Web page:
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A Conversation with Henry Kissinger

Henry Kinssinger (darthdowney/Flickr)

Henry Kinssinger (darthdowney/Flickr)

So what do you think the likely outcome is of the present situation?


Is that all you'd like to say?


With respect to Vietnam, you say in Does America Need a Foreign Policy? that, "The resulting debacle was compounded by America's inability to sort out the various strands of its historic approach to foreign policy: how to reconcile universal principles with the practical necessities of a region which permitted only a piecemeal approach to lofty goals; how, in the crucible of battle, to relate moral maxims, which are absolute, to their implementation by means of power, which depends on circumstances." How much of this could be applied to the situation now unfolding in Iraq?

Well, we have a generic problem in the sense that we state our objectives in sweeping, idealistic and universal terms. But there are situations in which the local conditions are paramount. In Europe, in the Marshall Plan period, there were certain general principles that were (a) compatible with our own history, and (b) with the reality of the European domestic situation, which the European nations shared. So a somewhat generalized approach worked. In Southeast Asia, in South Vietnam we faced a society that had never been a state in its present borders, that had to construct a governmental legitimacy in the middle of first a civil war and then what, in effect, was an international war. And that presented huge difficulties. Now in Iraq we face an additional problem: South Vietnam was at least culturally homogeneous but Iraq is, in effect, three nations or three ethnic or religious groups. Therefore how to get a common policy is even more difficult in Iraq than it was in Vietnam. In Vietnam, when the program of Vietnamization was carried out, there was a government to which these armed forces were loyal. In Iraq the forces are mostly loyal to various factions and not yet to the government. So the task of political reconstruction is even more difficult in Iraq than it was in Vietnam.

The period of your service in government coincided with the period of the Cold War. A number of people have suggested that with the end of the Cold War, Islam has replaced Communism as the great threat to American interests. How do you respond to this claim?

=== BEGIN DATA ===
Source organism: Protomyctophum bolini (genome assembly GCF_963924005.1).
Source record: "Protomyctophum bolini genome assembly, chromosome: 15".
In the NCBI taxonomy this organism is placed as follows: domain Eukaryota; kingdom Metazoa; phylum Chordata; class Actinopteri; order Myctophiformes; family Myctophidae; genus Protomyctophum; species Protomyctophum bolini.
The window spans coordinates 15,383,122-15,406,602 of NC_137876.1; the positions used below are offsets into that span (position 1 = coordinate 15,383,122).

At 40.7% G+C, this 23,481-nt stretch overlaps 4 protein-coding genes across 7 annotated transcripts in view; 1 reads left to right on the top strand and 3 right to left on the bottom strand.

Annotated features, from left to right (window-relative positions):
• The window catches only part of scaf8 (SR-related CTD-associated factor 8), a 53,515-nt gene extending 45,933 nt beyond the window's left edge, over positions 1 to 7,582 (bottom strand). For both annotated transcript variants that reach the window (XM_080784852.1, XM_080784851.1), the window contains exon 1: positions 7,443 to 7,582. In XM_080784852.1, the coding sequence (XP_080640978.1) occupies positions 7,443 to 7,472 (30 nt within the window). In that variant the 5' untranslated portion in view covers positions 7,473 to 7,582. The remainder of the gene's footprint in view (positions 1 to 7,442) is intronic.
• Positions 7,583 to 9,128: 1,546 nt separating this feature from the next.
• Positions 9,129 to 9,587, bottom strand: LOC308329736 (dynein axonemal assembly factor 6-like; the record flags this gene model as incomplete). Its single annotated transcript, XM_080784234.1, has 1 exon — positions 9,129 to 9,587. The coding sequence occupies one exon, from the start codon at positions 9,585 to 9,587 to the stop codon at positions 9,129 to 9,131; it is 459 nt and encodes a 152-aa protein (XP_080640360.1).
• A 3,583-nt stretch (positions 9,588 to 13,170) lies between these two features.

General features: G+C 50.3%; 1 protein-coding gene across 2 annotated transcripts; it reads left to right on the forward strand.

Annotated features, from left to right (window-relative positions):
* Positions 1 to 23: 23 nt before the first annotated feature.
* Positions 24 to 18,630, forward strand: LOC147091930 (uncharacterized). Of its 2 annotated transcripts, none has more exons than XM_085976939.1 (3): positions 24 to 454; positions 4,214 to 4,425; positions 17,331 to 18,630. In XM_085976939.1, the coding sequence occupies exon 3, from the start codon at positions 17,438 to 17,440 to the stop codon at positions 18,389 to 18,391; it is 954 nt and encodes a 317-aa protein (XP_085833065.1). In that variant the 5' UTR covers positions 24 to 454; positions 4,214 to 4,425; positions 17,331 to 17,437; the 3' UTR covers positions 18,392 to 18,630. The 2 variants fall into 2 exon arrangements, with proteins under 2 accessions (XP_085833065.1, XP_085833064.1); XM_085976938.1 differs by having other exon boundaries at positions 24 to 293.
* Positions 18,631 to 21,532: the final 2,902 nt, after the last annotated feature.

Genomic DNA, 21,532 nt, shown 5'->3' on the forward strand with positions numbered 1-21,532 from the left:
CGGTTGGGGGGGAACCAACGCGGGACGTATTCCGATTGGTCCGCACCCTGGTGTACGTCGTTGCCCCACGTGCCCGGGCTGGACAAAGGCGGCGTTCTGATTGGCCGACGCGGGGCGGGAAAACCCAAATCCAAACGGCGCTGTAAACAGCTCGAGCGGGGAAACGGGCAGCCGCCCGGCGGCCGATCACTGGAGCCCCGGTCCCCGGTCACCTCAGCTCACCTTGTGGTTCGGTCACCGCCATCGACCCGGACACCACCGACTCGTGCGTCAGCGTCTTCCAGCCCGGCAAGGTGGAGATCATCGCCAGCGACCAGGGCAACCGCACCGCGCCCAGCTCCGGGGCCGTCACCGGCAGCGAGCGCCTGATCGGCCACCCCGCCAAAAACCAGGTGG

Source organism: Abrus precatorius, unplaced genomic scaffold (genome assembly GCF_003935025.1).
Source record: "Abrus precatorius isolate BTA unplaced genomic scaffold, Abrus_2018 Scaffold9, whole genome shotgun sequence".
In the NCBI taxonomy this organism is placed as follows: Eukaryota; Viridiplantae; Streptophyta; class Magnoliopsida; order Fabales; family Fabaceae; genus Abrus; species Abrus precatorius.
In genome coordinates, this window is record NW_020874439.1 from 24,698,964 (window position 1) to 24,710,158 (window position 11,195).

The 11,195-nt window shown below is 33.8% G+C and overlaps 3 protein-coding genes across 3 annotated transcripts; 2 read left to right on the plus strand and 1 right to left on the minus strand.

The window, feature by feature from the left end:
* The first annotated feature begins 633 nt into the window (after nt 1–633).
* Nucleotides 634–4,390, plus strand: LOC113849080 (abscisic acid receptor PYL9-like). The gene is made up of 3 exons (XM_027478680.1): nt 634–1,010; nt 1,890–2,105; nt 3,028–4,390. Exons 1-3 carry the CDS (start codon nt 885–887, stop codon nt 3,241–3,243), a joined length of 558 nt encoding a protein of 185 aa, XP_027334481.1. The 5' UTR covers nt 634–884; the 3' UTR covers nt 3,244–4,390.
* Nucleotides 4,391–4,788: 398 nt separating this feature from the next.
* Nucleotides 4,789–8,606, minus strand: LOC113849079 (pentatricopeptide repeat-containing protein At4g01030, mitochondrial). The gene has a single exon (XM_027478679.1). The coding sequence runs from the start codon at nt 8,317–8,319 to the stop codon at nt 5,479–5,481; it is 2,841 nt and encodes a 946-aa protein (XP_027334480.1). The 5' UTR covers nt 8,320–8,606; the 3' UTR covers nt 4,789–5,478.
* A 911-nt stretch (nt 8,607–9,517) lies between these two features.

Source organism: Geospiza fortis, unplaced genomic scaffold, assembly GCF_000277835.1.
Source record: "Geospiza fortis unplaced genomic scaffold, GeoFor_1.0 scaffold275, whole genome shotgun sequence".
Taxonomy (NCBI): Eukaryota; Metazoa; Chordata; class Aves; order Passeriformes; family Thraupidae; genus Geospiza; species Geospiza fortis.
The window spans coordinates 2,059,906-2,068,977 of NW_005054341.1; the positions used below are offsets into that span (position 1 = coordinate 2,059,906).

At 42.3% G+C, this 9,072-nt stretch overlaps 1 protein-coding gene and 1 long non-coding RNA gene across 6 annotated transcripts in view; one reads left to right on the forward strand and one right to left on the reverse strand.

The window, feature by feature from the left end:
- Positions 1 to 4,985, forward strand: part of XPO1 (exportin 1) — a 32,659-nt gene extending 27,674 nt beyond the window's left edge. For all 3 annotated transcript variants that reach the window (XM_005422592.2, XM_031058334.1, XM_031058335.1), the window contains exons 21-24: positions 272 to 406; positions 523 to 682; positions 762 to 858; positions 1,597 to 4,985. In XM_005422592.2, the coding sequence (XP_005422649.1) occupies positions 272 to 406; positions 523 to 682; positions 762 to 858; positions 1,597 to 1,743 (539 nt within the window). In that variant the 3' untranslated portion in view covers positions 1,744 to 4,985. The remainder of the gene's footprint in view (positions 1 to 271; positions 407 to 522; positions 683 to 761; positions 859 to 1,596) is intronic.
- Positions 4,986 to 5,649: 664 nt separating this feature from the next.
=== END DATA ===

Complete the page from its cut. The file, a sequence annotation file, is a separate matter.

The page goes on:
Well, first of all, I would not say Islam, I would say radical Islam represents a threat. I would say it is true but I would also say that it is a totally different kind of threat than the Cold War threat. The Cold War threat had an ideological justification but it was fundamentally the struggle between two great powers who thought they were superpowers but it turned out only one of them really was.

The Islamic jihad is a religious, ideological movement that has no organized military force and no specific political address with which you could negotiate. So the nature of the challenge is more elusive and the extent of the challenge is more insidious.

In a recent interview, you argued that a military option should not be ruled out with respect to Iran. What are the alternatives to military intervention? What do you think the consequences of military intervention would be, should it come to that?

Just in an academic setting of course it is very nice to say that we should use diplomacy. And that then creates the impression, again, that the evil people want to use power and that the good people really want to use diplomacy! And really, there is the option. The question is, rather, what combination of benefits and penalties will move Iran to give up its nuclear military capacity. What are the options? I will grant, and I would far prefer, a diplomatic solution. But you could also argue that if you rule out a political solution you also reduce the incentive for a diplomatic solution because the Iranians then have nothing to fear.